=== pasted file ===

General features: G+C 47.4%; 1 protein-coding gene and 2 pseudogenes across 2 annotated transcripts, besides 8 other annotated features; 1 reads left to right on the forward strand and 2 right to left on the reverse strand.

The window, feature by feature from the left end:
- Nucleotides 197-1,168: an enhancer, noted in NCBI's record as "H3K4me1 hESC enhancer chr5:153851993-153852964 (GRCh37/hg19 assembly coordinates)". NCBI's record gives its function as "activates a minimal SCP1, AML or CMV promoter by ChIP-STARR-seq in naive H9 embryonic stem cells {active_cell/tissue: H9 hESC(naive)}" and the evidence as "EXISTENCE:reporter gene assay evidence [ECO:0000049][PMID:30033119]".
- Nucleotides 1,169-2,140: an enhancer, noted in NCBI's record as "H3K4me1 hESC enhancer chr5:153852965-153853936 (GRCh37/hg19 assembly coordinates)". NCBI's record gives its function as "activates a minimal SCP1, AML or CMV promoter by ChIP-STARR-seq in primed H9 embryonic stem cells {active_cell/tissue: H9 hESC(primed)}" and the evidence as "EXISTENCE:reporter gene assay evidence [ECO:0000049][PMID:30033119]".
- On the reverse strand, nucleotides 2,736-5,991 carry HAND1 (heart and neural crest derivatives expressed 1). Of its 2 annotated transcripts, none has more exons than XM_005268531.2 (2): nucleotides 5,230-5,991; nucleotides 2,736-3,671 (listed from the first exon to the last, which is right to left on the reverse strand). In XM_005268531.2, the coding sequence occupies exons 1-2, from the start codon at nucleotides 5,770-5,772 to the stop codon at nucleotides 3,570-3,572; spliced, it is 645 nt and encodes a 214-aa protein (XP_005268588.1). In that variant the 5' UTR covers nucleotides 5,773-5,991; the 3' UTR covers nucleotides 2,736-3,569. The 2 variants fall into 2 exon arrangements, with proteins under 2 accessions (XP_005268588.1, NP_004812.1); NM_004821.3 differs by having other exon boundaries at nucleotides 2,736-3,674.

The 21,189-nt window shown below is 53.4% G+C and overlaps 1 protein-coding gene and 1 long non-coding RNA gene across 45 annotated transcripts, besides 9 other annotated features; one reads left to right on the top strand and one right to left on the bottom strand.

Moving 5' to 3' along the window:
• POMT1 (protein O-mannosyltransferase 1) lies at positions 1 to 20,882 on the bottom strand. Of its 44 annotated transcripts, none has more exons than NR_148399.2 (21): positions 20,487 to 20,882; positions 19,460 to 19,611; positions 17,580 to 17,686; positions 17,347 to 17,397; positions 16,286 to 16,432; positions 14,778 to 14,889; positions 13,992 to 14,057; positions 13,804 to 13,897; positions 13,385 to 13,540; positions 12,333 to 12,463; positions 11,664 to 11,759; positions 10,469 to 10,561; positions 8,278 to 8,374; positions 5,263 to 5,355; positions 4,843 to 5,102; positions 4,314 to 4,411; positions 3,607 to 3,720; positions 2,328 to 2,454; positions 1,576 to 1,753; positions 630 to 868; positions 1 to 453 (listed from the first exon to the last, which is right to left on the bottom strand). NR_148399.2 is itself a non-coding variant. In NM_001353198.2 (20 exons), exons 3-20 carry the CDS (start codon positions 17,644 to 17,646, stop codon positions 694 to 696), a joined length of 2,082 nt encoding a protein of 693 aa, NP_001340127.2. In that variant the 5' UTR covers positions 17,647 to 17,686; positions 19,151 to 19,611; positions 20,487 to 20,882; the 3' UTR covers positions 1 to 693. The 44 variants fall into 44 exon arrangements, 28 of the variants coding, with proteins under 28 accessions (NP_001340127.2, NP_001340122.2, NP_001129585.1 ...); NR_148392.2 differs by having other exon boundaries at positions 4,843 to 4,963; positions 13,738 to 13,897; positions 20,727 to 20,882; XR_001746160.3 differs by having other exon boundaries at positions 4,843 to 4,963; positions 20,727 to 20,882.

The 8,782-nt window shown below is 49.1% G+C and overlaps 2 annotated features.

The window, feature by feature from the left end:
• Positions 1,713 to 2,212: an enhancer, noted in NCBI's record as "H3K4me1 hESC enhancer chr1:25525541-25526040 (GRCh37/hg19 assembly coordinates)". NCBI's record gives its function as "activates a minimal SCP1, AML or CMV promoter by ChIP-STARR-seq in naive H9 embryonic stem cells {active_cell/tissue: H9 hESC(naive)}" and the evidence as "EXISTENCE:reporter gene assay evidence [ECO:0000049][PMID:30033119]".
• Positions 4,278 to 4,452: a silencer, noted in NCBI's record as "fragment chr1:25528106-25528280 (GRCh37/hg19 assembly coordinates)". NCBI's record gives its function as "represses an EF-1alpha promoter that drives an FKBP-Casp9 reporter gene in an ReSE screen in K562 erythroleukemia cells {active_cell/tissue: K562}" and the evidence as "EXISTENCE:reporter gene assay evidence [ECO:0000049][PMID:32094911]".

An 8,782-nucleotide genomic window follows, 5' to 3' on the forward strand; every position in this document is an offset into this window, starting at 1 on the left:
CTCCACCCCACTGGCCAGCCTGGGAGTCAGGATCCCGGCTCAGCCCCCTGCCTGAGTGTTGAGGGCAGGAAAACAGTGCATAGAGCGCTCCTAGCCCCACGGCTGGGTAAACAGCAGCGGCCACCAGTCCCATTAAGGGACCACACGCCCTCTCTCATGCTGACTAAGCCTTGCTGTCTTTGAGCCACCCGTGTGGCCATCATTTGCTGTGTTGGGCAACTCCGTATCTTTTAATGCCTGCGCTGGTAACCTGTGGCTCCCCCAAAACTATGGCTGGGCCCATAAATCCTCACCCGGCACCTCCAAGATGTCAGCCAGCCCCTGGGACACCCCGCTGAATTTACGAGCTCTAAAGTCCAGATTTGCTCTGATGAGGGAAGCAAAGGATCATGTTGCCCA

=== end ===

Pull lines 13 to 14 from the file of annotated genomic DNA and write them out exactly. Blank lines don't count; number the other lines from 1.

An 8,782-nucleotide genomic window follows, 5' to 3' on the forward strand; every position in this document is an offset into this window, starting at 1 on the left:
CTCCACCCCACTGGCCAGCCTGGGAGTCAGGATCCCGGCTCAGCCCCCTGCCTGAGTGTTGAGGGCAGGAAAACAGTGCATAGAGCGCTCCTAGCCCCACGGCTGGGTAAACAGCAGCGGCCACCAGTCCCATTAAGGGACCACACGCCCTCTCTCATGCTGACTAAGCCTTGCTGTCTTTGAGCCACCCGTGTGGCCATCATTTGCTGTGTTGGGCAACTCCGTATCTTTTAATGCCTGCGCTGGTAACCTGTGGCTCCCCCAAAACTATGGCTGGGCCCATAAATCCTCACCCGGCACCTCCAAGATGTCAGCCAGCCCCTGGGACACCCCGCTGAATTTACGAGCTCTAAAGTCCAGATTTGCTCTGATGAGGGAAGCAAAGGATCATGTTGCCCA